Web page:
A quick rebel victory is fading into uncertainty as Qaddafi gunmen are fighting back and Muammar Qaddafi's politically powerful son Saif al-Islam reemerges.
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Two days after rebels exulted in their swift takeover of Tripoli, signaling the endgame for Libyan leader Muammar Qaddafi, the capital has become a stage for a potentially protracted battle between rebels and loyalists.
The rebels expected a decisive victory after entering the city easily this weekend, Bloomberg reports, but they are still locked in battle with Mr. Qaddafi's fighters inside and outside Tripoli.
The Wall Street Journal reports that the rebels pulled back from much of the territory in the city that they took earlier in the week and seemed to be in control of only a "slice of land leading from the western edge to near the city center." Qaddafi gunmen have staked out several neighborhoods and Green Square, where rebel supporters celebrated Sunday night, is now a "no-man's land."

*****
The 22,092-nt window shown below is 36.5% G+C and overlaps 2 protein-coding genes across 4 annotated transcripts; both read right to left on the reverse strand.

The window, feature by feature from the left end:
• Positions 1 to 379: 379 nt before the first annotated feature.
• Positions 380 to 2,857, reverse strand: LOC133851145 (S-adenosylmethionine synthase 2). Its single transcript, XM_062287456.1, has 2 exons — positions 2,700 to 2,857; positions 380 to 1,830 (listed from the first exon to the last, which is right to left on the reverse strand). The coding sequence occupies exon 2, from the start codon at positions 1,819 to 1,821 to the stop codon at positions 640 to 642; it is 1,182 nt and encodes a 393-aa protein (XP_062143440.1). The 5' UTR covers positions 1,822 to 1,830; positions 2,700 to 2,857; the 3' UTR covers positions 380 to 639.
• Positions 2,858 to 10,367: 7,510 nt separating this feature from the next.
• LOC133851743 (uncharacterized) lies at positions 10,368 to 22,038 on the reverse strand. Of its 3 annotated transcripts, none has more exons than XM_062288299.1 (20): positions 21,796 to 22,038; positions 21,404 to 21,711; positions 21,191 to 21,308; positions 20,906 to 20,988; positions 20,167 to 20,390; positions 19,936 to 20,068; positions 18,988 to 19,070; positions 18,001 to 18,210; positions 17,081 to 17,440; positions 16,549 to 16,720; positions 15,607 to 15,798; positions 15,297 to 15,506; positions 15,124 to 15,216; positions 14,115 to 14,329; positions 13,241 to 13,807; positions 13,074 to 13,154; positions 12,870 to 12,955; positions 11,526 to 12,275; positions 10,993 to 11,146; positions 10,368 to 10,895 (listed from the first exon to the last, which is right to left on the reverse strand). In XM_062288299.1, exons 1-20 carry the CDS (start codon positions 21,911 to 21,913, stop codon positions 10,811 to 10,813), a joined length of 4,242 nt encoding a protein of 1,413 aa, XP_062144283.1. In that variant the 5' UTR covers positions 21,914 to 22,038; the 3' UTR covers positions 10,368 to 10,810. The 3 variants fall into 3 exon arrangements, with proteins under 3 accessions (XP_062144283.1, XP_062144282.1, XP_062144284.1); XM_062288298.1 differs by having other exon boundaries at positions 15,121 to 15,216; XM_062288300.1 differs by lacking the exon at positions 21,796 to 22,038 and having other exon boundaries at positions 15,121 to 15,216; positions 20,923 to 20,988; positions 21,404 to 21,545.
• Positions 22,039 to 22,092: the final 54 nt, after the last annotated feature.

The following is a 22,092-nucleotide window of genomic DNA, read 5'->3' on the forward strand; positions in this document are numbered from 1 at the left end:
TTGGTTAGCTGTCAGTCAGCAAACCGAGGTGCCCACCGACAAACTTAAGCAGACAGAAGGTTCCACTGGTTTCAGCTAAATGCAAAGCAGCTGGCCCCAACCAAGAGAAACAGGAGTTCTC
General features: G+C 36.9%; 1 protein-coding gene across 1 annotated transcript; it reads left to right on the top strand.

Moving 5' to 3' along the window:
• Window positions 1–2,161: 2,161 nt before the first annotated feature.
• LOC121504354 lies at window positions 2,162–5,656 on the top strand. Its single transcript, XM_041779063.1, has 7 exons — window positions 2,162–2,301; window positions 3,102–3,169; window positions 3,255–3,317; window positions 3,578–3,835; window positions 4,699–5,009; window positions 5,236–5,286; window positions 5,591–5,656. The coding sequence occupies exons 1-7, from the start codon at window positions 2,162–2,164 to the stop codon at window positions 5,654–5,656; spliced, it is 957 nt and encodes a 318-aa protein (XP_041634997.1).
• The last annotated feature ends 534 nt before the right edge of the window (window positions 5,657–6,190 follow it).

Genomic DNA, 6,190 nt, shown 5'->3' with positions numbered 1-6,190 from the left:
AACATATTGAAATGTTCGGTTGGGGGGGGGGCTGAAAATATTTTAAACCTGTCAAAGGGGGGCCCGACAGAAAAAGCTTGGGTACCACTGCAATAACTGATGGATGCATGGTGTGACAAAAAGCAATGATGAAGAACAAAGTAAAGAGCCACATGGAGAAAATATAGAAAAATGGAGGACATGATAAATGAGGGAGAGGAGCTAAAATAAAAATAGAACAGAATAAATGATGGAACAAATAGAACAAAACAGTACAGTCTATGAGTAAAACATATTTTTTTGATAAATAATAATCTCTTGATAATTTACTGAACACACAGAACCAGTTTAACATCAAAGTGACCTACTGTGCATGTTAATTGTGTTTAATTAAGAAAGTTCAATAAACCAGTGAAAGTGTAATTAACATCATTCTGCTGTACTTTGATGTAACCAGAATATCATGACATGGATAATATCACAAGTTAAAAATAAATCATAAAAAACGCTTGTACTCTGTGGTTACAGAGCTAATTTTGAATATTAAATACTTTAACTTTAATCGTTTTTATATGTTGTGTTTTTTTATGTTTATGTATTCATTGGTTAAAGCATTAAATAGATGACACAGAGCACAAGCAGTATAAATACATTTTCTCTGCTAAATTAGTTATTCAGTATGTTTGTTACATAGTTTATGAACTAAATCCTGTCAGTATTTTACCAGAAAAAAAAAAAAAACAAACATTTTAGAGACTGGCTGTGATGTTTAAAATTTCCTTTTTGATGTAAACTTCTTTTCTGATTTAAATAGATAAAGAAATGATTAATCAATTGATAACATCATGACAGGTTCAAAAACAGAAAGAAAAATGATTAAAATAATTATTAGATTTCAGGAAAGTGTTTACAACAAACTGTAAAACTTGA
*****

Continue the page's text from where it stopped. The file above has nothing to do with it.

The scenes in Tripoli undermined early impressions that forces loyal to Col. Gadhafi, who has ruled the oil-rich Mediterranean country for nearly 42 years, had been all but neutralized. Instead, the leader remains unaccounted for as fighting continues. The unease suggested instead that the regime's end, while broadly expected, may bring more bloodshed, this time in a densely populated urban theater.